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USF study: Nicotine antagonist relieves depression in children with Tourette's

ding significant decreases in sudden mood changes, irritability, demanding attention, inattention, restlessness, anxiety and impulsiveness. The medication's most beneficial effect appeared to be stabilizing mood.

The depressed patients treated with the placebo showed no benefit.

In a report published this summer in the journal Molecular Psychiatry, the USF researchers suggest that many newer, more selective antidepressants such as Prozac work, in part, by inactivating nicotine receptors in the brain. These receptors appear to be overstimulated by the biochemical messenger acetylcholine in patients who are depressed.

The most common current explanation for how antidepressants work is by boosting levels of serotonin, a brain biochemical that is low in people with depression.

"Our preliminary findings with mecamylamine suggest that another way antidepressants may improve depressed moods is by blocking acetylcholine's excess activation of nicotine receptors," said investigator Paul R. Sanberg, PhD, DSc, professor and director of the USF Neuroscience Program.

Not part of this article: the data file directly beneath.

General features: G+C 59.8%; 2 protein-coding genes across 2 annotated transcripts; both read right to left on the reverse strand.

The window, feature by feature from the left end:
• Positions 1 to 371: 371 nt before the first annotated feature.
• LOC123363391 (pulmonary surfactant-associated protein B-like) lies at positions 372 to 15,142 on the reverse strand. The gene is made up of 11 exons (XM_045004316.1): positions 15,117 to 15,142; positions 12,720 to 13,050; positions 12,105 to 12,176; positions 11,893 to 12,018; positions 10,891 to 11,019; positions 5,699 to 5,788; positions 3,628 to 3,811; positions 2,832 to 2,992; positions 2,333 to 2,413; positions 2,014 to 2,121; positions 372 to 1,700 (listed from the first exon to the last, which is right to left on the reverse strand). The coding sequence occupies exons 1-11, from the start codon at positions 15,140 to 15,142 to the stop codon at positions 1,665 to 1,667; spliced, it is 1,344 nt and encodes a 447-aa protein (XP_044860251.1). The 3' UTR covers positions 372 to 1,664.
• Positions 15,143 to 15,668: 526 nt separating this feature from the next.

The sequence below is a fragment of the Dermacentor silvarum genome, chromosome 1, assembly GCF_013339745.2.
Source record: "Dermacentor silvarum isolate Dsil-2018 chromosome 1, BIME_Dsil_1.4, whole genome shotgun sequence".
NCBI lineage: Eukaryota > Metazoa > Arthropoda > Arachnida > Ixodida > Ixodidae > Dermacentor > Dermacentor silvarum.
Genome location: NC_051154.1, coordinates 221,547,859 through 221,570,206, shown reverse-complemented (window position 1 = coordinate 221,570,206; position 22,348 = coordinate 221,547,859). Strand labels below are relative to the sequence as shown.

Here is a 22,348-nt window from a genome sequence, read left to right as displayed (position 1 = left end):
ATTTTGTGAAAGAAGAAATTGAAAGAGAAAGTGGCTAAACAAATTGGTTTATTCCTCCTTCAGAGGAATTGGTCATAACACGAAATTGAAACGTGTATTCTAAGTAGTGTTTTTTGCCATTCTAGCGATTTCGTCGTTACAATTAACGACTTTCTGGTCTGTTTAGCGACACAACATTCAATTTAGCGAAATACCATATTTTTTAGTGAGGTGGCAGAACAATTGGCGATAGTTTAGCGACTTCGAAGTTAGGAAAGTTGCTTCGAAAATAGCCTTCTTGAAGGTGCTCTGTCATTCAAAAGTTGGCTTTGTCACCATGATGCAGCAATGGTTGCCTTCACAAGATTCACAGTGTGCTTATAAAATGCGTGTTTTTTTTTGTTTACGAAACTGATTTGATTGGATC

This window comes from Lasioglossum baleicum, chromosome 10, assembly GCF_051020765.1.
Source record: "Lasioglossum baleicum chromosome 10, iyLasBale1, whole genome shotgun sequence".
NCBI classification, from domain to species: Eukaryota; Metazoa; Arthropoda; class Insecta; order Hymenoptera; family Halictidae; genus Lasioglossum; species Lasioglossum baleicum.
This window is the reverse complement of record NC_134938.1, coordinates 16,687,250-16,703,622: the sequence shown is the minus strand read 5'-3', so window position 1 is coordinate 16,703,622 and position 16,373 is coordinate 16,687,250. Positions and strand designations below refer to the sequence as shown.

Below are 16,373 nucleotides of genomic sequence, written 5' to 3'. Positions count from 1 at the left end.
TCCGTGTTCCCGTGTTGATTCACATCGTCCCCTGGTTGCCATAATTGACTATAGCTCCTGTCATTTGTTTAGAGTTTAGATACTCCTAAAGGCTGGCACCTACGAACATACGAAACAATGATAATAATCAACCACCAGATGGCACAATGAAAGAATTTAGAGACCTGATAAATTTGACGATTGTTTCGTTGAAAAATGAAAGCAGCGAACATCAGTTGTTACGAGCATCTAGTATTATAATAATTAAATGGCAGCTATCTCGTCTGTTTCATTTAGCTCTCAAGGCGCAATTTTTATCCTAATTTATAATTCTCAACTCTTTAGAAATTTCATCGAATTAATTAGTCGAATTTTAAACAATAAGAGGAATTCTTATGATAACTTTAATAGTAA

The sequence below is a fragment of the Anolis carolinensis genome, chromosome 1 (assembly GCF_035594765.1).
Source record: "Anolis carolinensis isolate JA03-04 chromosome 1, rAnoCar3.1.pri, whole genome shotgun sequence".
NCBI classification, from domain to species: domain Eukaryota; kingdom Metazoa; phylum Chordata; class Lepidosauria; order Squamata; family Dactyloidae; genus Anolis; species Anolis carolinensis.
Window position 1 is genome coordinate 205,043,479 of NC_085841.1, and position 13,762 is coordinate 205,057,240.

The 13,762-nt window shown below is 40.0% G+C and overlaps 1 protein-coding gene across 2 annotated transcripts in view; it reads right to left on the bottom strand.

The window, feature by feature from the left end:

"It allows us to explore a new class of drugs for neuropsychiatric disorders," said investigator Archie Silver, MD, director of the USF Center for Infant and Child Development.

The USF research team recently started a controlled study of mecamylamine in children and adolescents with bipolar disorder, also known as manic depression. This latest study is funded in part by the Stanley Medical Research Institute.

Other authors of study in Depression and Anxiety were Kathy Sheehan, PhD; and David Sheehan, MD.

The study was supported in part by a grant from the USF High-Tech Corridor Project. The researchers got mecamylamine through Layton BioScience, Inc., a California biotechnology firm that owned rights to the medication at the time of the study.

Mecamylamine (Inversine™) is now owned and marketed by Targacept, a Salem, NC pharmaceutica
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Contact: Anne DeLotto Baier
abaier@hsc.usf.edu
813-974-3300
University of South Florida Health
10-Dec-2002


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